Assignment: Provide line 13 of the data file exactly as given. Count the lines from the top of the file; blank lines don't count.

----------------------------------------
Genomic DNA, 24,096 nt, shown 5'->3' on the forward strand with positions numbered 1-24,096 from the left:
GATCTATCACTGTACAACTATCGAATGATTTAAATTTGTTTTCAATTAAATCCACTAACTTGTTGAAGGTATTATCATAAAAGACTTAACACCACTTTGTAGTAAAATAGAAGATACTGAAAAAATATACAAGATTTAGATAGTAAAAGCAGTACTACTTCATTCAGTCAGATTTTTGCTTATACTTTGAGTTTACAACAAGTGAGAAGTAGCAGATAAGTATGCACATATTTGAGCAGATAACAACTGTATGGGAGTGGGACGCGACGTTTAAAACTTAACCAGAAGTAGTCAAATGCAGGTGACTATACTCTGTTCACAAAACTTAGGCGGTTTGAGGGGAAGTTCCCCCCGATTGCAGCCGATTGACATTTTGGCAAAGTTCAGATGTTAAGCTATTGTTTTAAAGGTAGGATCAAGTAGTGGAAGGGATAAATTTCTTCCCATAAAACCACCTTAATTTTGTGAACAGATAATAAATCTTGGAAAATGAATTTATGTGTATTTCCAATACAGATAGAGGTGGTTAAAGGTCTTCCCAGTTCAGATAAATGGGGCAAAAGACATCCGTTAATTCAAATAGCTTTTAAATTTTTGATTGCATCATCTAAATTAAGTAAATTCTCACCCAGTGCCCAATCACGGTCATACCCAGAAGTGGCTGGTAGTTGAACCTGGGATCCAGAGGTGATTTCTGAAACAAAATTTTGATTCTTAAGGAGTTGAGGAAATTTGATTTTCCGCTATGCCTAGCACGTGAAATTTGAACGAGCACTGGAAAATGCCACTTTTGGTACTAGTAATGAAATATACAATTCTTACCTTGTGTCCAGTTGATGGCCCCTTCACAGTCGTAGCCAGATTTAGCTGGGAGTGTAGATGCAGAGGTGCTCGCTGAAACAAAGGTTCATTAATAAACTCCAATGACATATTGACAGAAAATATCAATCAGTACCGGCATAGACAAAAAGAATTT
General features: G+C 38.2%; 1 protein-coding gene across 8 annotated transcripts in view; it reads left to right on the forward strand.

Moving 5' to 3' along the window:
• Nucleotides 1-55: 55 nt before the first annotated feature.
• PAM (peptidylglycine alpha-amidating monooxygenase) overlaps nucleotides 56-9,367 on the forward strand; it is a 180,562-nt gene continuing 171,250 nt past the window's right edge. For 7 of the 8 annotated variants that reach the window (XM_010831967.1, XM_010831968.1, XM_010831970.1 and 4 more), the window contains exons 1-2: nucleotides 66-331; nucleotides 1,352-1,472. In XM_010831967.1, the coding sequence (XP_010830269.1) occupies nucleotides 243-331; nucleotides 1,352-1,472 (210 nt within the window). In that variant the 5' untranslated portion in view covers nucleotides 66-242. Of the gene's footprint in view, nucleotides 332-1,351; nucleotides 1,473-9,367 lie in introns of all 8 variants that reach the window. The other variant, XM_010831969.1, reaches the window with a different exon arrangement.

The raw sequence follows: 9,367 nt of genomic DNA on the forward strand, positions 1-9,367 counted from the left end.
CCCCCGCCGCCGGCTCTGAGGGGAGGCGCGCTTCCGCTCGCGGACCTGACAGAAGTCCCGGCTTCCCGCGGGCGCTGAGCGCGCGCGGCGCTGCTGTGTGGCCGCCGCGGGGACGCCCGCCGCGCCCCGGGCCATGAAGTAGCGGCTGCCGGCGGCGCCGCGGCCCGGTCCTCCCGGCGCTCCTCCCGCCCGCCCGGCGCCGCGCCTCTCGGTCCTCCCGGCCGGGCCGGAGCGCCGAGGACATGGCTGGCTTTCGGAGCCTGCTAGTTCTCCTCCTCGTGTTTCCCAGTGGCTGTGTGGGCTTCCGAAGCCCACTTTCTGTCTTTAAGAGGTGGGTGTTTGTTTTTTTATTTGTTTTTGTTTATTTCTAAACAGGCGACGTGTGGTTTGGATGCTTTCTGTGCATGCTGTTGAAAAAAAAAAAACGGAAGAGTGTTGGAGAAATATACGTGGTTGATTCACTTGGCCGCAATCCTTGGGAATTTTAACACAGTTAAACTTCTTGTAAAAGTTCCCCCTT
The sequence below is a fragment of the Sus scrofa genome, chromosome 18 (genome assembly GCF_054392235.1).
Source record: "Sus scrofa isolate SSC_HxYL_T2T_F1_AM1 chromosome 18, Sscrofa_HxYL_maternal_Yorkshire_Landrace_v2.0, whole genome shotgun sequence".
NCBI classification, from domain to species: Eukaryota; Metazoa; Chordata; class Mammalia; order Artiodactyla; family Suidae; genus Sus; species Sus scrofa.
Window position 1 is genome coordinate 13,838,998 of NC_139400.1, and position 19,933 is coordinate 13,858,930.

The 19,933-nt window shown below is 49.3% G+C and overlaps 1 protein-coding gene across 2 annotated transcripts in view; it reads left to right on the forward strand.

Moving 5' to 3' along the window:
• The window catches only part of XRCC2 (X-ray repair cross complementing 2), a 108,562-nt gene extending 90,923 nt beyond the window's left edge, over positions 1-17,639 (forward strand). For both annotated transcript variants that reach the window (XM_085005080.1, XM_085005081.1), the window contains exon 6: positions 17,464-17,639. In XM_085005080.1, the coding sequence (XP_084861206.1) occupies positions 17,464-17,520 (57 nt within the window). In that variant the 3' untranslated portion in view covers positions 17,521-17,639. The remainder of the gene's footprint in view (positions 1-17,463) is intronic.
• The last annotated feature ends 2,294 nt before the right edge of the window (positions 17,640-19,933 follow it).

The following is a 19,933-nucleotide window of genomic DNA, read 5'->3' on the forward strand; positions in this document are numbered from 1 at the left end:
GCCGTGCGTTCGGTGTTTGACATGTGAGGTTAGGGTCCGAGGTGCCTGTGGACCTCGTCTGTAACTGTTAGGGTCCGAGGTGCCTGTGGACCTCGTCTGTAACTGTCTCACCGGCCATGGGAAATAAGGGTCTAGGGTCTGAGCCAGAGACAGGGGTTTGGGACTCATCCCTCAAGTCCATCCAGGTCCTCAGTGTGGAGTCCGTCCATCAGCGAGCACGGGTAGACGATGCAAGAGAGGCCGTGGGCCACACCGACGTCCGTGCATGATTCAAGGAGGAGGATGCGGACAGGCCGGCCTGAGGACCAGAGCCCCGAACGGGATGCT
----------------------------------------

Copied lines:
The 19,933-nt window shown below is 49.3% G+C and overlaps 1 protein-coding gene across 2 annotated transcripts in view; it reads left to right on the forward strand.